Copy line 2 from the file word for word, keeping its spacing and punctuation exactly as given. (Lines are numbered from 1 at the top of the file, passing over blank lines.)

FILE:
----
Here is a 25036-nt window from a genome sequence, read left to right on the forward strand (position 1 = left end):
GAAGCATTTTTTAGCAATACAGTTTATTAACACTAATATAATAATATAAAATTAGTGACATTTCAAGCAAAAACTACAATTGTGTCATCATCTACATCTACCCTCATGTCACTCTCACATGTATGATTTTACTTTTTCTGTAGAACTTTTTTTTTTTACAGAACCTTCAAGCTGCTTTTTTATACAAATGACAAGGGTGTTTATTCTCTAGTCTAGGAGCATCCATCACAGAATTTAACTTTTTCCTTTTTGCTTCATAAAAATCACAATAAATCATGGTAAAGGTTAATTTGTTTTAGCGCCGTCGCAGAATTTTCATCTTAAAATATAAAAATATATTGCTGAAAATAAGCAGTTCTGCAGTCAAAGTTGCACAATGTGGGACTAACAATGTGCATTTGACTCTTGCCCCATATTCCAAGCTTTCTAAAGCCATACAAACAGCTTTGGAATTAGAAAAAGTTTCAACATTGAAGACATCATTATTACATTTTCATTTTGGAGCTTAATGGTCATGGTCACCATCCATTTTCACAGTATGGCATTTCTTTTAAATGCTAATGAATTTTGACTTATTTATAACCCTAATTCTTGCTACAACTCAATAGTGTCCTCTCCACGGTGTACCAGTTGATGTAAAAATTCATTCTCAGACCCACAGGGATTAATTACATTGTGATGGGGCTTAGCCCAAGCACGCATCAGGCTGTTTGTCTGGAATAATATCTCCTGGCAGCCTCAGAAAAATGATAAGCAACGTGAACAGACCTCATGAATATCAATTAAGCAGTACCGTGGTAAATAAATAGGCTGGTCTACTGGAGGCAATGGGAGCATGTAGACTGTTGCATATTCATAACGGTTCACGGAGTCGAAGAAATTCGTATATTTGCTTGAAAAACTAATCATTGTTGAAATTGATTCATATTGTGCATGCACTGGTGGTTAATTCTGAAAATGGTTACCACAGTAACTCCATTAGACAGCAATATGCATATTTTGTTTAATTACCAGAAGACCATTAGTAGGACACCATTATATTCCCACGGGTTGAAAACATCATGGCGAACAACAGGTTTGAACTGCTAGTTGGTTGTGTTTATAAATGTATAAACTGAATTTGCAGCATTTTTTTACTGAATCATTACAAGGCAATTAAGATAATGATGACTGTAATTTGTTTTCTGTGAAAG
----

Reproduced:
GAAGCATTTTTTAGCAATACAGTTTATTAACACTAATATAATAATATAAAATTAGTGACATTTCAAGCAAAAACTACAATTGTGTCATCATCTACATCTACCCTCATGTCACTCTCACATGTATGATTTTACTTTTTCTGTAGAACTTTTTTTTTTTACAGAACCTTCAAGCTGCTTTTTTATACAAATGACAAGGGTGTTTATTCTCTAGTCTAGGAGCATCCATCACAGAATTTAACTTTTTCCTTTTTGCTTCATAAAAATCACAATAAATCATGGTAAAGGTTAATTTGTTTTAGCGCCGTCGCAGAATTTTCATCTTAAAATATAAAAATATATTGCTGAAAATAAGCAGTTCTGCAGTCAAAGTTGCACAATGTGGGACTAACAATGTGCATTTGACTCTTGCCCCATATTCCAAGCTTTCTAAAGCCATACAAACAGCTTTGGAATTAGAAAAAGTTTCAACATTGAAGACATCATTATTACATTTTCATTTTGGAGCTTAATGGTCATGGTCACCATCCATTTTCACAGTATGGCATTTCTTTTAAATGCTAATGAATTTTGACTTATTTATAACCCTAATTCTTGCTACAACTCAATAGTGTCCTCTCCACGGTGTACCAGTTGATGTAAAAATTCATTCTCAGACCCACAGGGATTAATTACATTGTGATGGGGCTTAGCCCAAGCACGCATCAGGCTGTTTGTCTGGAATAATATCTCCTGGCAGCCTCAGAAAAATGATAAGCAACGTGAACAGACCTCATGAATATCAATTAAGCAGTACCGTGGTAAATAAATAGGCTGGTCTACTGGAGGCAATGGGAGCATGTAGACTGTTGCATATTCATAACGGTTCACGGAGTCGAAGAAATTCGTATATTTGCTTGAAAAACTAATCATTGTTGAAATTGATTCATATTGTGCATGCACTGGTGGTTAATTCTGAAAATGGTTACCACAGTAACTCCATTAGACAGCAATATGCATATTTTGTTTAATTACCAGAAGACCATTAGTAGGACACCATTATATTCCCACGGGTTGAAAACATCATGGCGAACAACAGGTTTGAACTGCTAGTTGGTTGTGTTTATAAATGTATAAACTGAATTTGCAGCATTTTTTTACTGAATCATTACAAGGCAATTAAGATAATGATGACTGTAATTTGTTTTCTGTGAAAG